The minimum wage reduces employment, especially among low-skilled workers for whom the minimum wage is most binding. That remains the consensus view but note that holding the consensus view does not preclude thinking that the decrease in employment is small relative to the increase in the wages of those who remain employed. If the employment effect is small, however, it is also important to understand why it is small – the policy implications of monopsony, which I think implausible, are quite different from the implications of the the idea that other aspects of the labor-contract adjust in response to enforced changes in wages (i.e. the converse of the hot water argument). See also Tyler on this.
When I discuss minimum wages in class I tell my students that one of the best ways to get a high-paying job is to get a low-paying job and work your way up. The minimum wage can put the least employable out of work and have permanent negative effects when training and work skills not acquired in youth are difficult to accumulate later on. I think the theory makes sense but until recently it had not been extensively investigated.
David Neumark and Olena Nizalova look at the how exposure to the minimum wage in the past impacts workers today. They find that teenagers who grow up in states with a minimum wage that is significantly and consistently higher than the federal minimum have lower earnings and work less a decade or more later when those workers are in their late twenties. The negative effects are larger for blacks, for whom the minimum wage tends to be more binding.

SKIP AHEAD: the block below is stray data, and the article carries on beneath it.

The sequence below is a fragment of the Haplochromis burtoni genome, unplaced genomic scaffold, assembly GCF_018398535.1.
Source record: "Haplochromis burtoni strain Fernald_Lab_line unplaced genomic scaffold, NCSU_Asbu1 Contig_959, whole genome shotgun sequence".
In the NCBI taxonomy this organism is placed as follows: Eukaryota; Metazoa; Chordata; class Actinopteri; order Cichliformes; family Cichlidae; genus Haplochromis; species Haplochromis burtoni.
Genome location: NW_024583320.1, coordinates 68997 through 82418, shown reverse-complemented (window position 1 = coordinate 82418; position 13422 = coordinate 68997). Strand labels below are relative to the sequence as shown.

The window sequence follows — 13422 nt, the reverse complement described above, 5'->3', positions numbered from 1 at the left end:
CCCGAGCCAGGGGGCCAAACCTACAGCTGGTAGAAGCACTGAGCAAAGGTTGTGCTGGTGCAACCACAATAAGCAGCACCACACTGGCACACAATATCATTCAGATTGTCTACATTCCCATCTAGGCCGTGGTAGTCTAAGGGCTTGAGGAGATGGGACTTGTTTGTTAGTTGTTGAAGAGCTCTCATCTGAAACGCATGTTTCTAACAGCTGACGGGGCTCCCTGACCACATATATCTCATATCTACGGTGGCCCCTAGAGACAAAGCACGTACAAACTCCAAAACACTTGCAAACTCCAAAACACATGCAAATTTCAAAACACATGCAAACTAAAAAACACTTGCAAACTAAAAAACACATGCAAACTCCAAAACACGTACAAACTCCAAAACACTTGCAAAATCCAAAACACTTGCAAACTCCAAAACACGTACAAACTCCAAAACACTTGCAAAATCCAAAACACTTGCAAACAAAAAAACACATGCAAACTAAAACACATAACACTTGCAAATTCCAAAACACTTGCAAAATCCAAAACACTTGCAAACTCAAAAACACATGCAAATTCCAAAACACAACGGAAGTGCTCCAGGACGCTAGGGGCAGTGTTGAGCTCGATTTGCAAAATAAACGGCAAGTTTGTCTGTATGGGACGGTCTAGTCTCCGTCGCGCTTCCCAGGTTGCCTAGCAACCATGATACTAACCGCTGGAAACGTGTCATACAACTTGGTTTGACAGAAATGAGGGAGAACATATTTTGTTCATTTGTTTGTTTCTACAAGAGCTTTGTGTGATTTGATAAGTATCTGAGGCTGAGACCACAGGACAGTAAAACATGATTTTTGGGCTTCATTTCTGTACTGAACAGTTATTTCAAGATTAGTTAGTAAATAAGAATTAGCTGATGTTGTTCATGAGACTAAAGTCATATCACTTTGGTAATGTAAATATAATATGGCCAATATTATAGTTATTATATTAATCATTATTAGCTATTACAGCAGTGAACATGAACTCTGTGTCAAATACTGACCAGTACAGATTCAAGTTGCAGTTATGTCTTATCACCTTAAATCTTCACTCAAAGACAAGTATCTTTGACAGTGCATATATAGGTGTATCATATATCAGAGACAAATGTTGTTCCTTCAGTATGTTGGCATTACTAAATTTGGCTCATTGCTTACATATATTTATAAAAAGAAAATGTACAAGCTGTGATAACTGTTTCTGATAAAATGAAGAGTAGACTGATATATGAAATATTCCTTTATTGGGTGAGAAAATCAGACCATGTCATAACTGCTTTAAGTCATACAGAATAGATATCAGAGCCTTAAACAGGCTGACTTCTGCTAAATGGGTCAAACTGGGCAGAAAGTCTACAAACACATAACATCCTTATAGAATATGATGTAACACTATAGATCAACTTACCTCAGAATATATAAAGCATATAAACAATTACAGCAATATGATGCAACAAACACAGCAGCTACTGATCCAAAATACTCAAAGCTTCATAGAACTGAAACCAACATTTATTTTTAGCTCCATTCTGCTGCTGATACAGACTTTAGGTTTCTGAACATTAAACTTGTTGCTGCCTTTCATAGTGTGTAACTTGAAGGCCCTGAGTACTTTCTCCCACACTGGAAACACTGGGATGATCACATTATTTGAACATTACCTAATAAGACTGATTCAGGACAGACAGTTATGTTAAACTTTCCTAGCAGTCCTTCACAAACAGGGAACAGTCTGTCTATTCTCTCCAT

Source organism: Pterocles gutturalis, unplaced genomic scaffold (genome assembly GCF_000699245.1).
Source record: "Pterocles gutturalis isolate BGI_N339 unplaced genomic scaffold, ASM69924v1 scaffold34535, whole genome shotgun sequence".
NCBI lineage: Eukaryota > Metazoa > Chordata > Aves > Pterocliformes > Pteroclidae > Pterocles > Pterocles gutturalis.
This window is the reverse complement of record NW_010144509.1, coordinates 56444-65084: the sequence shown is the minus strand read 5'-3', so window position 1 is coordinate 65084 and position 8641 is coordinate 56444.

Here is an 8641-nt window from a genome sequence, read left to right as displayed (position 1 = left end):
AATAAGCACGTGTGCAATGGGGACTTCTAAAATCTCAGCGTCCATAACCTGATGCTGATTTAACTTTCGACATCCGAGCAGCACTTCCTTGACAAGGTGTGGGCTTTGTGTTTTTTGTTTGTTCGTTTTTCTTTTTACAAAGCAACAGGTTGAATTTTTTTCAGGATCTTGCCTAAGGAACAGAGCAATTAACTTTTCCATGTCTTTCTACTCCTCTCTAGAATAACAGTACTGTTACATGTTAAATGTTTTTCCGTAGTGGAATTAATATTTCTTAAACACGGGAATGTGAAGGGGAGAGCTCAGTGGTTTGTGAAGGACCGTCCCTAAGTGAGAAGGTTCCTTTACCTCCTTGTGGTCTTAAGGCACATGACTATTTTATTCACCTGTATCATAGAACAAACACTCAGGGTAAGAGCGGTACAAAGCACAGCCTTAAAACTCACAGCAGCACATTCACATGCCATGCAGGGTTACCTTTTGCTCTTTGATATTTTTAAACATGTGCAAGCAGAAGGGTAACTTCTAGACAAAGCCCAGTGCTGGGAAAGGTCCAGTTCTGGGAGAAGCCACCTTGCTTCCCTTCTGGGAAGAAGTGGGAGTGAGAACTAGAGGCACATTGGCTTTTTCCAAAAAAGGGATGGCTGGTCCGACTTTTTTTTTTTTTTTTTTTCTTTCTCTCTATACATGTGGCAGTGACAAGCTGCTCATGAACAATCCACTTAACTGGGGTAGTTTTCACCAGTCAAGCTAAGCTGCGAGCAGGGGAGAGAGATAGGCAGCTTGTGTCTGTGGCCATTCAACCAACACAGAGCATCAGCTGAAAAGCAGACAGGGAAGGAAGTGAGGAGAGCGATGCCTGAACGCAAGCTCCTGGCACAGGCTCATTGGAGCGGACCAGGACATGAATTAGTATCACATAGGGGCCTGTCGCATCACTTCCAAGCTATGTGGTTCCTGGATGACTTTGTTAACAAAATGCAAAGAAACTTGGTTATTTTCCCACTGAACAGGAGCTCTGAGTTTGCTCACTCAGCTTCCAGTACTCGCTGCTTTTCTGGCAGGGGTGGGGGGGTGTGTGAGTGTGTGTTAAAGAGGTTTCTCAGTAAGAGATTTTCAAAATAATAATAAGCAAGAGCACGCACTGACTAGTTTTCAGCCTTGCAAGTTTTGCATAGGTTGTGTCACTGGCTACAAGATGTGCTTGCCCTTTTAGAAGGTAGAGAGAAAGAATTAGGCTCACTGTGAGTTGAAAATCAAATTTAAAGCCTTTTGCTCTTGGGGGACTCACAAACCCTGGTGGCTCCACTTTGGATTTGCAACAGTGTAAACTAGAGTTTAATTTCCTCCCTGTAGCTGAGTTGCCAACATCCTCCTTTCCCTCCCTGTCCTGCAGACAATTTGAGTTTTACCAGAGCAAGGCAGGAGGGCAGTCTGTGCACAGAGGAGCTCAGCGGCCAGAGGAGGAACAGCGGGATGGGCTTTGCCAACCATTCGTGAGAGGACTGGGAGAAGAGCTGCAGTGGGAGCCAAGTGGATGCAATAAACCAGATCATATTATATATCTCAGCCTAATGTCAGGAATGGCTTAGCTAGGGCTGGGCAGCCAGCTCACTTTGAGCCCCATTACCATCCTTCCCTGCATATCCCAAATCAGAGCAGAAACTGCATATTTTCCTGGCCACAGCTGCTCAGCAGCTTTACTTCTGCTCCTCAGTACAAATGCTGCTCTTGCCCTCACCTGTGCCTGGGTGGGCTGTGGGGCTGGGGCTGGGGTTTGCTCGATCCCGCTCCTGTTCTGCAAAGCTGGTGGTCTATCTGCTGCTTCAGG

To generate variation, Neumark and Nizalova use data on minimum wages by state relative to the Federal minimum. The data is more aggregated than I would like and the variation by state only picks up in the late 1980s so there is less data than meets the eye. In theory, there is nothing special about the minimum wage as the driving factor that pushes people out of the work force, unemployment brought about by bad economic conditions should have similar effects. Thus, I wish that they had discussed the literature on hysteresis and unemployment. Welfare could also pull people out of the work force. I’m not fully convinced that they adequately control for economic conditions although they do use some clever techniques to try to address some of these issues. Nevertheless, my priors are supported so this must be a good paper! More seriously, Neumark and Nizalova are to be credited with opening the question of the long run effects of the minimum wage.
The bottom line? If you don’t work at McDonald’s when you are a teenager, don’t expect to manage a McDonald’s when you are middle-aged.
Addendum: Thanks to John Thacker and others who pointed out that one of my sentences, now fixed, was difficult to parse if you hadn’t read the paper – which sort of defeats the purpose of the blog, doesn’t it?